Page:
Every day we purchase antacids and bottled water from local convenience stores and take for granted the ease of getting vaccinated for the upcoming flu season.
But this wasn't the case for millions of people in the 18th and 19th centuries who struggled with what we consider today to be simple-to-treat ailments.
In fact, more casualties from warfare during that period resulted from infections contracted after battle than from the wounds themselves.
The stress of warfare, however, tends to push innovation, and during America's wars, doctors pushed the envelope on how to diagnose, treat, and prevent ailments that would have otherwise been fatal. Rarely does a physician come along and change medical history forever, but these five military doctors did just that.
1. Dr. Benjamin Rush
A signer of the Declaration of Independence, Benjamin Rush wrote the first American preventive-medicine textbook for Army physicians. In 1777, during the Revolutionary War, his published work inspired George Washington to have the Continental Army inoculated with the smallpox vaccine. Since then, countless people have been successfully immunized.
2. Dr. William Beaumont
Known as the Father of Gastric Physiology, William Beaumont served as an Army surgeon at Fort Mackinac, then a violent battleground area on Michigan-Canada border. In 1822, a Canadian named Alexis St. Martin entered the medical facility with a gunshot wound to his stomach. For the next 10 years, Beaumont would examine and observe Martin's intestinal tract, becoming the first doctor to document the live digestive process. This led to the discovery and treatment of several gastric related issues.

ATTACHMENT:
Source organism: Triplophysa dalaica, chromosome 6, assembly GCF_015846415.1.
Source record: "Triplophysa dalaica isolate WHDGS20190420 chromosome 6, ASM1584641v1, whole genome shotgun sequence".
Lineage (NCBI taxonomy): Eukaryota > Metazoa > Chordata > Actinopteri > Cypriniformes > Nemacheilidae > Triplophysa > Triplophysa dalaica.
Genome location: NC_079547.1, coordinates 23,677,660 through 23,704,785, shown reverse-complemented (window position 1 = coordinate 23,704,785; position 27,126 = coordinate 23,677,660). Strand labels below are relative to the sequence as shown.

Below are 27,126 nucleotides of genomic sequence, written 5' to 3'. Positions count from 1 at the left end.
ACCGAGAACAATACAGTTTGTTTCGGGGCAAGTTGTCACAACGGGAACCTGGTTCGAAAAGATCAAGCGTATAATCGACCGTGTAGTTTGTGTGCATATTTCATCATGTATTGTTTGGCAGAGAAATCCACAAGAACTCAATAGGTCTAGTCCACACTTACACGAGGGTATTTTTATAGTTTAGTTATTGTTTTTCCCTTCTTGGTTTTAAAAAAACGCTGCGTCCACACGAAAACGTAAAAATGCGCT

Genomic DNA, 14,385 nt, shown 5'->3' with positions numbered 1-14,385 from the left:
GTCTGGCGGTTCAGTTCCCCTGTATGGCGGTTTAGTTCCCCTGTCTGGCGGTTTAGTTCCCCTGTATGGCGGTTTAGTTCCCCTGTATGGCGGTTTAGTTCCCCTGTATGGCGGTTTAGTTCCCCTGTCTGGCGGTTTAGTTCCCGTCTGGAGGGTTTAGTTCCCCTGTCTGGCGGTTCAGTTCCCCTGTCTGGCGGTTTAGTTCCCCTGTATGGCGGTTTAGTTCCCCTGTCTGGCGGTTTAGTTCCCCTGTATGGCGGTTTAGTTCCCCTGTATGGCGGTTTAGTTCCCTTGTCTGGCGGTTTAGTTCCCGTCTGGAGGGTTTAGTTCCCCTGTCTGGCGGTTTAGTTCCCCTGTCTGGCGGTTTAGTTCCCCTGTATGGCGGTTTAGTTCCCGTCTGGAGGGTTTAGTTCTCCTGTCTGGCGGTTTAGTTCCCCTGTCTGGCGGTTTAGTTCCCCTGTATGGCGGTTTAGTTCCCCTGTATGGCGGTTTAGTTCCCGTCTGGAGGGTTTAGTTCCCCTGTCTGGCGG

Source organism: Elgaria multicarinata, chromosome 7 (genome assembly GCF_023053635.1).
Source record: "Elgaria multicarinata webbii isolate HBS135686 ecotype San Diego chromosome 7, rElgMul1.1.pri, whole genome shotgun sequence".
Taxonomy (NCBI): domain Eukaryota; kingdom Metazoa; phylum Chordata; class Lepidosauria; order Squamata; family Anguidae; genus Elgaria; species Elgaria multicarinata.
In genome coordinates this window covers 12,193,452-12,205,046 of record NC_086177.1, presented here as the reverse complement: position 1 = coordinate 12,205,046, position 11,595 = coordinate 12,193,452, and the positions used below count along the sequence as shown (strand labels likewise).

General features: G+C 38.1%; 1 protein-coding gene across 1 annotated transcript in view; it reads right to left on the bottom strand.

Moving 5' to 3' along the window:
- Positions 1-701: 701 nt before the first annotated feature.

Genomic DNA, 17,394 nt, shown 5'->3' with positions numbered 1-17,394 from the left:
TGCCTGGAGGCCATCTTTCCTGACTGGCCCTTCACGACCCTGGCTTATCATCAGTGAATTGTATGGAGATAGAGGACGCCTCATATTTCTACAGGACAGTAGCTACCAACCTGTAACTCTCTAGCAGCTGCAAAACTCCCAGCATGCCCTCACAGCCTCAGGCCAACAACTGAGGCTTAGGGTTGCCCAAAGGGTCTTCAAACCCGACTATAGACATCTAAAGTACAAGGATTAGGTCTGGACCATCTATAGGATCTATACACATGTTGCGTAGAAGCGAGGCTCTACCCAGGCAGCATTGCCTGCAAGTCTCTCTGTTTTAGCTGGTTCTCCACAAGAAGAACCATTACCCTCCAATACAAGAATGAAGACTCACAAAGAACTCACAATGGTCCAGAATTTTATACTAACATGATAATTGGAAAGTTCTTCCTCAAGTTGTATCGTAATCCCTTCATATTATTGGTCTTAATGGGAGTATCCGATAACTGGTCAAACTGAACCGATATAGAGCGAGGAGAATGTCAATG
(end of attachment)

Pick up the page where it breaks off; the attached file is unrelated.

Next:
3. Dr. Walter Reed
An Army pathologist and bacteriologist during the Spanish-American War, Walter Reed distinguished himself as a medical investigator, traveling to Cuba to research the spread of typhoid which affected thousands of soldiers in the region. His innovated testing led to the discovery of the disease's origins and developed a treatment for the tropical illness.
4. Dr. James Tilton
An American soldier, physician, and Surgeon General during the War of 1812, James Tilton was in command of some number of hospitals in Morristown and Princeton, New Jersey. Concerned with the high death rate of contracted diseases in hospitals, Tilton constructed hospital wards with well-ventilated ceilings known as "Tilton Huts." These windowless huts were small buildings divided into three sections. Tilton wouldn't allow wood to be use during this construction as he believed the natural resource harbored infection, which practically eliminated the spread of infectious diseases.
In 1790, Congress passed Tilton's "Code of Regulations for the Army Medical Department," which redefined how hospitals are built today.
5. Dr. Carl Rogers Darnall
Serving as an operating surgeon and pathologist during the Spanish-American War, Carl Rogers Darnall returned to the states and taught at the Army medical school in Washington, D.C. In 1910, Darnall invented the mechanical liquid chlorine purifier known as the "chlorinator." This innovated piece of tech removed harmful water contaminates making it the world's first water purifier.